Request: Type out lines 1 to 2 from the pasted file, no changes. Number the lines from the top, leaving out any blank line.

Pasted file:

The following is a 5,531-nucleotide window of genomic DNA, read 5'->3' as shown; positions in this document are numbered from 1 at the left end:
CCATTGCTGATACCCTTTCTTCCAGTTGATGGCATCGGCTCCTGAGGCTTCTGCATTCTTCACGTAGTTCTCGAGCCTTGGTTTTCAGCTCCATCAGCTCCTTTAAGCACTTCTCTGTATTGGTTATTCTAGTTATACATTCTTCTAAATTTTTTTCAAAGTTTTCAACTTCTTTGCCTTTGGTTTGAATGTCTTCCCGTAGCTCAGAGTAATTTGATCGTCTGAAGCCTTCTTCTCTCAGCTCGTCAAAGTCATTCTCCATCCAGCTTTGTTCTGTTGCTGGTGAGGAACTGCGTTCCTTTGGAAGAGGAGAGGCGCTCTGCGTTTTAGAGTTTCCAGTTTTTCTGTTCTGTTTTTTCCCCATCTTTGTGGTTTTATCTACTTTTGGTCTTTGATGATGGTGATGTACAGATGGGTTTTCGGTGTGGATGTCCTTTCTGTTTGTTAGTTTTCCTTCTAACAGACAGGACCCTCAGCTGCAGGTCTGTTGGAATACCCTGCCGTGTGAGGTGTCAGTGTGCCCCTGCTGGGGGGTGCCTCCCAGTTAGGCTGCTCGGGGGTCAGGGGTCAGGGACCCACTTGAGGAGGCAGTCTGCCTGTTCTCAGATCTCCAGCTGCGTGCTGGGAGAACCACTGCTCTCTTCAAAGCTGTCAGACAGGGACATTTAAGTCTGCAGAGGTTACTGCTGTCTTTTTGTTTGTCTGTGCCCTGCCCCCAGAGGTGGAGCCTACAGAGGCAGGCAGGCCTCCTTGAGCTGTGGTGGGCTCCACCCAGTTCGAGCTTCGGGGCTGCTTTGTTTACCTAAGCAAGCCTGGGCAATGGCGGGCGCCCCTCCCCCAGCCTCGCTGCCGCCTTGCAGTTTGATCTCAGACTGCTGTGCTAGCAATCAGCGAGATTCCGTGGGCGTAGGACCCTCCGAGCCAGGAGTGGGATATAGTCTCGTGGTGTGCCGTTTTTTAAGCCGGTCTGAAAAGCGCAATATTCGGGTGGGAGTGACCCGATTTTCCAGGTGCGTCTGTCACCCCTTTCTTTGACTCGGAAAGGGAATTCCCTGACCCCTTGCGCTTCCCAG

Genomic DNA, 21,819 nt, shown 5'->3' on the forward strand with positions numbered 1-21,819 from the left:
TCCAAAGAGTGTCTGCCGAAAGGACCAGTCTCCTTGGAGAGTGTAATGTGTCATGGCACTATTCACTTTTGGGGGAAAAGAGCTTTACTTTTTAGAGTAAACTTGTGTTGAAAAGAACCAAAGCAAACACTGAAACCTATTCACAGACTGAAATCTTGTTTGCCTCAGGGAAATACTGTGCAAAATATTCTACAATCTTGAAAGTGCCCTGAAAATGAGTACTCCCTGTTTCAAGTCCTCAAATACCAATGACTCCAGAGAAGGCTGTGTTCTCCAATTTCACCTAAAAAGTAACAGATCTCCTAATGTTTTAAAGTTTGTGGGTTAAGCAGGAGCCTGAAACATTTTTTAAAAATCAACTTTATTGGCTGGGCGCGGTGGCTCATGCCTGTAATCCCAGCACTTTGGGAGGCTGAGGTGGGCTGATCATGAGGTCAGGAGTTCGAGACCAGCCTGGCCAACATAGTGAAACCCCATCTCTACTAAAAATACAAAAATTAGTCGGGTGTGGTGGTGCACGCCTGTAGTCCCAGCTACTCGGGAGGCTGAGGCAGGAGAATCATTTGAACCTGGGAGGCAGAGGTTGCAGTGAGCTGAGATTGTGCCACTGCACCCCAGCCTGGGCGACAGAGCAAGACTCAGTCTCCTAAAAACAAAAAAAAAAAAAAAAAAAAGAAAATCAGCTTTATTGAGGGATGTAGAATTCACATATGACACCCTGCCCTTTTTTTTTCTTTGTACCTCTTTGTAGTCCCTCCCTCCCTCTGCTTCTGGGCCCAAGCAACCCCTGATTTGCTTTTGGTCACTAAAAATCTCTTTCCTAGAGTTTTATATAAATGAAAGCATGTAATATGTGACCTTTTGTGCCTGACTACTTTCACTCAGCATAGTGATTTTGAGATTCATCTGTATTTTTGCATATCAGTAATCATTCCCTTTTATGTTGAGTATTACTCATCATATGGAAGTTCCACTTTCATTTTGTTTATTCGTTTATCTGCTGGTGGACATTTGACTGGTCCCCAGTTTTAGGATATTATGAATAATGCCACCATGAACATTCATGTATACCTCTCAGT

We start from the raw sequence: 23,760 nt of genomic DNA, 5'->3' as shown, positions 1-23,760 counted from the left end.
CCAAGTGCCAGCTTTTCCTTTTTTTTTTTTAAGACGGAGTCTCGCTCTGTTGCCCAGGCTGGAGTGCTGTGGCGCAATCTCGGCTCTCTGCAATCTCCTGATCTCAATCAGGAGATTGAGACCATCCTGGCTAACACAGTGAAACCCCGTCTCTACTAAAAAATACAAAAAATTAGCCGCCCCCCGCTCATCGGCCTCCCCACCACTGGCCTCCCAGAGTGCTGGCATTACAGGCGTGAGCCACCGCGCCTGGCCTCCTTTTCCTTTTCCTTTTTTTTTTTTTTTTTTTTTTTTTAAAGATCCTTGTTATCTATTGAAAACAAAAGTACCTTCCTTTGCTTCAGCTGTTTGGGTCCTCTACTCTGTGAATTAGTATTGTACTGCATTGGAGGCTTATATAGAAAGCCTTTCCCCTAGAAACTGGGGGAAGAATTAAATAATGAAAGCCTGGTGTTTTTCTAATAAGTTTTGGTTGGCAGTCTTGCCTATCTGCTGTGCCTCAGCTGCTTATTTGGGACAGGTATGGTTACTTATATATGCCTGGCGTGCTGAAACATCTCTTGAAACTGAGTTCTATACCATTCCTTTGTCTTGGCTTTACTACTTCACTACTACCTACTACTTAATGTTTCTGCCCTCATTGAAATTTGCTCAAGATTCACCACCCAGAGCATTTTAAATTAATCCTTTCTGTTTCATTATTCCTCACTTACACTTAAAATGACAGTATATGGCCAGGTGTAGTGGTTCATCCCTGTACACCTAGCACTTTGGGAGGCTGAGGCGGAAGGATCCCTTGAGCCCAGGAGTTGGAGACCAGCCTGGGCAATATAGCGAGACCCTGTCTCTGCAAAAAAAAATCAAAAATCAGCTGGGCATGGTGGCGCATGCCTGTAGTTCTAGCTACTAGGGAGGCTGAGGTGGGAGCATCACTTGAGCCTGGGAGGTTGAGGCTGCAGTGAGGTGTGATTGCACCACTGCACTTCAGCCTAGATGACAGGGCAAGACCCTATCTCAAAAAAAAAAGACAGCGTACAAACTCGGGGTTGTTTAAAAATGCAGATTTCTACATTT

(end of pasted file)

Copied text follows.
The following is a 5,531-nucleotide window of genomic DNA, read 5'->3' as shown; positions in this document are numbered from 1 at the left end:
CCATTGCTGATACCCTTTCTTCCAGTTGATGGCATCGGCTCCTGAGGCTTCTGCATTCTTCACGTAGTTCTCGAGCCTTGGTTTTCAGCTCCATCAGCTCCTTTAAGCACTTCTCTGTATTGGTTATTCTAGTTATACATTCTTCTAAATTTTTTTCAAAGTTTTCAACTTCTTTGCCTTTGGTTTGAATGTCTTCCCGTAGCTCAGAGTAATTTGATCGTCTGAAGCCTTCTTCTCTCAGCTCGTCAAAGTCATTCTCCATCCAGCTTTGTTCTGTTGCTGGTGAGGAACTGCGTTCCTTTGGAAGAGGAGAGGCGCTCTGCGTTTTAGAGTTTCCAGTTTTTCTGTTCTGTTTTTTCCCCATCTTTGTGGTTTTATCTACTTTTGGTCTTTGATGATGGTGATGTACAGATGGGTTTTCGGTGTGGATGTCCTTTCTGTTTGTTAGTTTTCCTTCTAACAGACAGGACCCTCAGCTGCAGGTCTGTTGGAATACCCTGCCGTGTGAGGTGTCAGTGTGCCCCTGCTGGGGGGTGCCTCCCAGTTAGGCTGCTCGGGGGTCAGGGGTCAGGGACCCACTTGAGGAGGCAGTCTGCCTGTTCTCAGATCTCCAGCTGCGTGCTGGGAGAACCACTGCTCTCTTCAAAGCTGTCAGACAGGGACATTTAAGTCTGCAGAGGTTACTGCTGTCTTTTTGTTTGTCTGTGCCCTGCCCCCAGAGGTGGAGCCTACAGAGGCAGGCAGGCCTCCTTGAGCTGTGGTGGGCTCCACCCAGTTCGAGCTTCGGGGCTGCTTTGTTTACCTAAGCAAGCCTGGGCAATGGCGGGCGCCCCTCCCCCAGCCTCGCTGCCGCCTTGCAGTTTGATCTCAGACTGCTGTGCTAGCAATCAGCGAGATTCCGTGGGCGTAGGACCCTCCGAGCCAGGAGTGGGATATAGTCTCGTGGTGTGCCGTTTTTTAAGCCGGTCTGAAAAGCGCAATATTCGGGTGGGAGTGACCCGATTTTCCAGGTGCGTCTGTCACCCCTTTCTTTGACTCGGAAAGGGAATTCCCTGACCCCTTGCGCTTCCCAG